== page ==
Compared with selling a hike in the GST, turning back the boats was a doddle.

The other notable thing Morrison said was about economic modelling.

When tax changes are proposed, Treasury modelling is a key feature for ministers drawing up policy. The government says it wants tax reform to promote growth and jobs. So the officials model the effects of various proposals. The exercise is imperfect, and much depends on the assumptions fed in. Still, it is the best way of getting an estimate of the benefits or costs of change.

Yet Morrison was sceptical about modelling when he was asked, in the context of recent modelling commissioned by the Finance Services Council, about the relative economic merits of a company tax cut versus a personal income tax cut. The modelling highlighted the benefits of a company tax cut in creating jobs, while Morrison concentrates on talking about income tax cuts to counter bracket creep.

Morrison said: “The sad thing about economic models for those who run them is that they’re not perfect and they can’t predict the future and they’re limited by the assumptions they make, and that in particular is an issue with some of the models that really don’t take account of the real boost that personal income tax gives for small businesses who are unincorporated.”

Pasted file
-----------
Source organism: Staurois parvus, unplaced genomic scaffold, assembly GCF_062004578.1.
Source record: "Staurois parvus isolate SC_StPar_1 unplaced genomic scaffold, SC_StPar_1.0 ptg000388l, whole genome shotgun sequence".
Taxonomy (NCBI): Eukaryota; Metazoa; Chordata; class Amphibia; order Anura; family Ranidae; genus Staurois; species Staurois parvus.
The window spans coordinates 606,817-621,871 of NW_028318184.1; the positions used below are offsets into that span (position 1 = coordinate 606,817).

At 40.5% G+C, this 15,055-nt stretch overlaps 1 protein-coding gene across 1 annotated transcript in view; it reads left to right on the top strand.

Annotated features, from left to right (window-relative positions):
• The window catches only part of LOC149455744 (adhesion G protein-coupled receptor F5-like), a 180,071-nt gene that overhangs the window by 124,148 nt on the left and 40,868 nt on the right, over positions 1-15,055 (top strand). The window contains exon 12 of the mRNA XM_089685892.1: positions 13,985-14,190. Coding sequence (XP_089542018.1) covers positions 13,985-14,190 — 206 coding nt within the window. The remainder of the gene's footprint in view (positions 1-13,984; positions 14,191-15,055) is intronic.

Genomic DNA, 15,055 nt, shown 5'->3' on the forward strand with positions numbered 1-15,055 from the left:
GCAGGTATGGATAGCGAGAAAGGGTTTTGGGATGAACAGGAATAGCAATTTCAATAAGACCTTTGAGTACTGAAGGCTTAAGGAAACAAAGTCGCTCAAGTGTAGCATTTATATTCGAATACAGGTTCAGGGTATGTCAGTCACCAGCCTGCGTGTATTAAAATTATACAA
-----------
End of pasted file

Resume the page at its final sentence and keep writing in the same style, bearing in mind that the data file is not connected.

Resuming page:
Regardless of the limitations, the government will have to be guided by modelling. Would it gamble on a radical package if the modelling cast doubt on what it would do for growth and jobs?

And when the government’s blueprint is announced, the modelling on which it is based should be available if the plan is to have maximum credibility.

While some of Morrison’s comments are raising questions, NSW Liberal Premier Mike Baird and South Australian Labor Premier Jay Weatherill continue to be impressive performers on this messy tax reform field.

Baird on Monday produced a compromise plan which, unlike his initial proposal, would give the Commonwealth most of the extra revenue from a 15% GST, at least up to a review in 2020. Only a modest total of A$7 billion would go the states to help with health and education spending.